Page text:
This week, a reader asked us why the black box (the device designed to record the sounds from a cockpit and withstand a plane crash) is called black when it's actually orange. It is a mysterious-sounding piece of equipment, and a few casual conversations with pilots only drummed up the lore. One guessed that early black boxes were used on mail runs and military flights to store secret communications. Another said that it's black because it sits there quietly. A few representatives from manufacturers of black boxes shot down our questions because it is not their practice to engage questions about the product after a recent tragedy. Finally, a few more forthcoming experts gave us some definitive answers.


Sam R.

Pilot and North American jet charter expert 

Black boxes were developed in Australia in the early 1950s. It was, simply, just painted black. 

The original version was a recorder designed with physical magnetic tape, with microphones placed randomly around cockpit. It was encased in a fireproof box, and paint itself is used in every industry to protect bare metal and stop rust. That's just the color they painted it when it was developed.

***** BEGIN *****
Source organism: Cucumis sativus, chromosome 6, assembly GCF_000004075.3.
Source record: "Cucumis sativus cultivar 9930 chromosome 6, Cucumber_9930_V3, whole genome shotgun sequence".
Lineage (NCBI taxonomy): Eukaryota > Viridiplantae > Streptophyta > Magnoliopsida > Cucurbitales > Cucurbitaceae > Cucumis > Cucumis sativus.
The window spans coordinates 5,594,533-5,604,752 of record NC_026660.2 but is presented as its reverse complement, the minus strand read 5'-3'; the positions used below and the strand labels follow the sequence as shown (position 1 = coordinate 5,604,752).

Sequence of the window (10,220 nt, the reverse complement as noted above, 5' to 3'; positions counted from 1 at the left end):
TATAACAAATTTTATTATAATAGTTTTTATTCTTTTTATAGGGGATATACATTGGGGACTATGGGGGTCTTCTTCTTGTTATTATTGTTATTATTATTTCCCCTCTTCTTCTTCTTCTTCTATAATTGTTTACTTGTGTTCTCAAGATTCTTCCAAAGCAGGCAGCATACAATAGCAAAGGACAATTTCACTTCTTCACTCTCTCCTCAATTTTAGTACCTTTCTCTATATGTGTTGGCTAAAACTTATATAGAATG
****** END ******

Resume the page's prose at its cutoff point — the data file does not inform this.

I've been in aviation for a while (I used to be a helicopter technician), and a lot of it comes down to engineering or money. Engineers, as you know, are kind of binary, and they don't necessarily develop things with emotions. Everything is there for a reason. If there's some sort of thermal protection feature or more cost effective way of doing it, then that's what they'll use. And developing recorders that could have endured the rigors of flight would have required.

Modern aircraft have two recorders– one that monitors comms, the other flight instruments.  The black boxes are now orange. If the plane does crash, it's easier to find in the wreckage.

Number of deaths / accidents

for aircrafts capable of carrying more than six passengers, excluding helicopters, balloons, and combat aircrafts


265 / 138


794 / 119


828 / 117


1,115 / 130


1,103 / 122


884 / 156


971 / 147

The Aircraft Crashes Record Office (ACRO)


Steven Brecken

Director, Global Media and Analyst Relations, Honeywell Aerospace, manufacturer of black box technology

Black Boxes are actually known with the aerospace industry as Flight Data and Cockpit Voice Recorders. The Cockpit Voice Recorder records foud channels of audio for a duration of two hours, while the Flight Data Recorder records 25 hours of data… and may record several thousand parameters.

As to why the media calls recorders Black Boxes, the name may have its origin in early engineering design philosophies, where boxes that contained electronic components were termed “black boxes” or possibly by their original color which was black. All voice and data recorders are painted a bright orange which helps search and recovery teams identify the recorders when searching an accident scene.